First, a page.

Remodelling activity in the avian ulna was assessed under conditions of disuse alone, disuse with a superimposed continuous compressive load, and disuse interrupted by a short daily period of intermittent loading. The ulnar preparation consisted of the 110 mm section of the bone shaft between two submetaphyseal osteotomies. Each end of the preparation was transfixed by a stainless steel pin and the shaft either protected from normal functional loading with the pins joined by external fixators, loaded continuously in compression by joining the pins with springs, or loaded intermittently in compression for a single 100 s period per day by engaging the pins in an Instron machine. Similar loads (525 N) were used in both static and dynamic cases. The strains engendered were determined by strain gauges, and at their maximum around the bone's midshaft were −0.002. The intermittent load was applied at a frequency of 1 Hz as a ramped square wave, with a rate of change of strain during the ramp of 0.01 s−1. Peak strain at the midshaft of the ulna during wing flapping in the intact bone was recorded from bone bonded strain gauges in vivo as −0.0033 with a maximum rate of change of strain of 0.056 s−1.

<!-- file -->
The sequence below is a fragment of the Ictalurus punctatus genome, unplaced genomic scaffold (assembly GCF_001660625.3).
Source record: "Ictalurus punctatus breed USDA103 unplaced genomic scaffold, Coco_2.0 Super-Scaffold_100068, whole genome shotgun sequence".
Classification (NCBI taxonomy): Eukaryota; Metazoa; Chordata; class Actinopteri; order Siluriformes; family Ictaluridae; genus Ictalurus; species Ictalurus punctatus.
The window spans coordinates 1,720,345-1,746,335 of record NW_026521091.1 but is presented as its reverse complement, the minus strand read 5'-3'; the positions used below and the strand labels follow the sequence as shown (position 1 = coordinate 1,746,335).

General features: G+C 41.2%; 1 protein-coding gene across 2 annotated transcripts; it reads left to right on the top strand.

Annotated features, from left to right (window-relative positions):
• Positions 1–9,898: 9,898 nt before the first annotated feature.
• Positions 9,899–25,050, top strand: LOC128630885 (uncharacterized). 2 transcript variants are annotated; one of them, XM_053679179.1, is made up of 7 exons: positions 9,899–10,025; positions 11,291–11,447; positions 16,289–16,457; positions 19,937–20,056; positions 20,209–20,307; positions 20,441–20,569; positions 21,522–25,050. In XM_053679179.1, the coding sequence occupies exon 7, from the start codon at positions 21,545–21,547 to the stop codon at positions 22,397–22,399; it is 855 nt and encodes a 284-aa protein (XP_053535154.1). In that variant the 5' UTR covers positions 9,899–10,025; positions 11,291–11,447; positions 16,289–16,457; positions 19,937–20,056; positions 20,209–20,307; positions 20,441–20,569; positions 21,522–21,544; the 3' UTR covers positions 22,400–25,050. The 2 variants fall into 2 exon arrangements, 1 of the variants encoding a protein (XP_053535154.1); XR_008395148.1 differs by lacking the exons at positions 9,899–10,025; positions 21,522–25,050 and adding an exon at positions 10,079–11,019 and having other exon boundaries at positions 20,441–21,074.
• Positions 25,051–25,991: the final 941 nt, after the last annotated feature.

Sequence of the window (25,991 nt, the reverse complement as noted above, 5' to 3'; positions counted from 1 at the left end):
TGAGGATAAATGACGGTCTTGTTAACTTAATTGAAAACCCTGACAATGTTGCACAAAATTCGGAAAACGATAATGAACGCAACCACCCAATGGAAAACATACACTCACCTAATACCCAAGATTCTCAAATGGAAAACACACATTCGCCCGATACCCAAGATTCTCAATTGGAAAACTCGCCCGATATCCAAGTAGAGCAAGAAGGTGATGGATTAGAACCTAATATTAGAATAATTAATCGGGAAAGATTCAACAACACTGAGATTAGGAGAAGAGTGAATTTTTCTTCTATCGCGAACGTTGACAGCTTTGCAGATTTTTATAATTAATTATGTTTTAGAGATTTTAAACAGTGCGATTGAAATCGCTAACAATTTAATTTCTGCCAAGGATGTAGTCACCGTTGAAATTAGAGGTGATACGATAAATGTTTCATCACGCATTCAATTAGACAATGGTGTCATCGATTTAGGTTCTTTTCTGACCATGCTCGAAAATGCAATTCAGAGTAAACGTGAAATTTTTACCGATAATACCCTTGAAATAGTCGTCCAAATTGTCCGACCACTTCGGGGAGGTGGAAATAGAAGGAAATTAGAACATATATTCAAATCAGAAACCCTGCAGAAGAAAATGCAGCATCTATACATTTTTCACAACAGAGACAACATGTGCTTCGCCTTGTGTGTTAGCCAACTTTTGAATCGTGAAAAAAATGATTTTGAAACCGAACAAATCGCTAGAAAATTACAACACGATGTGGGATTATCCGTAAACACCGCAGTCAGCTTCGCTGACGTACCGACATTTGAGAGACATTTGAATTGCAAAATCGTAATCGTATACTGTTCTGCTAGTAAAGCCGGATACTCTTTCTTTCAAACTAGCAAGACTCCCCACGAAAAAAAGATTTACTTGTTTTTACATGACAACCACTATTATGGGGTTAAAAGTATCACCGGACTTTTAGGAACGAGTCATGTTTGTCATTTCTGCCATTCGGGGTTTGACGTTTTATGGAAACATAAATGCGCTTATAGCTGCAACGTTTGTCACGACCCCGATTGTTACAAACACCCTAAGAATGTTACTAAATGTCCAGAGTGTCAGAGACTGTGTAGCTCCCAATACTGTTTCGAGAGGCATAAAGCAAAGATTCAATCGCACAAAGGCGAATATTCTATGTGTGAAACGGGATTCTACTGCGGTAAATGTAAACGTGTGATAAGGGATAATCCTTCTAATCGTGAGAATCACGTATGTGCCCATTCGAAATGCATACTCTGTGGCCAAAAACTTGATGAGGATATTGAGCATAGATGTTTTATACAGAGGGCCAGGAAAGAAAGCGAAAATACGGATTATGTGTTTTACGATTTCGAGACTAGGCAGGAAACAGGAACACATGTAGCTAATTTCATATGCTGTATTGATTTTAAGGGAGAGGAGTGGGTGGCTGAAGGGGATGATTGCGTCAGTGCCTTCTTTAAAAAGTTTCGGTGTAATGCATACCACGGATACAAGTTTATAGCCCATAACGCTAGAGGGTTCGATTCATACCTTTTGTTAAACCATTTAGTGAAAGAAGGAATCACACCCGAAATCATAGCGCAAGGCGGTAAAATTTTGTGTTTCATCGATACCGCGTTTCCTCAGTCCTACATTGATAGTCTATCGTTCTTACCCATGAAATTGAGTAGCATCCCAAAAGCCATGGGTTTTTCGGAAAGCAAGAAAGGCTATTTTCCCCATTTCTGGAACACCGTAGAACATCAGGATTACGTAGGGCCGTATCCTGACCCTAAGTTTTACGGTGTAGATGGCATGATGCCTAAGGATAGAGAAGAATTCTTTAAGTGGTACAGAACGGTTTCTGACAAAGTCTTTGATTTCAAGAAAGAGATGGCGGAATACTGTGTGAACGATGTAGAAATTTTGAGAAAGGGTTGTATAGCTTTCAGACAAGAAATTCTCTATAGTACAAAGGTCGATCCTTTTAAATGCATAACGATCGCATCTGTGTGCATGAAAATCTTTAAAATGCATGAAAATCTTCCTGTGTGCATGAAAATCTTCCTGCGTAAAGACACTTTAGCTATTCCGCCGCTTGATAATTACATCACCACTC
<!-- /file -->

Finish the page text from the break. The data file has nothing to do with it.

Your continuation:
Examination of bone sections from the midpoint of the preparation after an 8 week period indicated that in both non-loaded and statically loaded bones there was an increase in both endosteal diameter and intra cortical porosity. These changes produced a decrease in cross sectional area which was similar in the two groups (− 13%). Intermittently loaded bones however showed a 24% increase in cross sectional area resulting from new bone deposited predominantly, but not exclusively, on the periosteal surface. It appears that in this preparation, a static load sufficient to produce strains in the functional dynamic strain range has no effect on bone remodelling, whereas a similar load applied intermittently for a short daily period may be associated with a substantial increase in bone mass.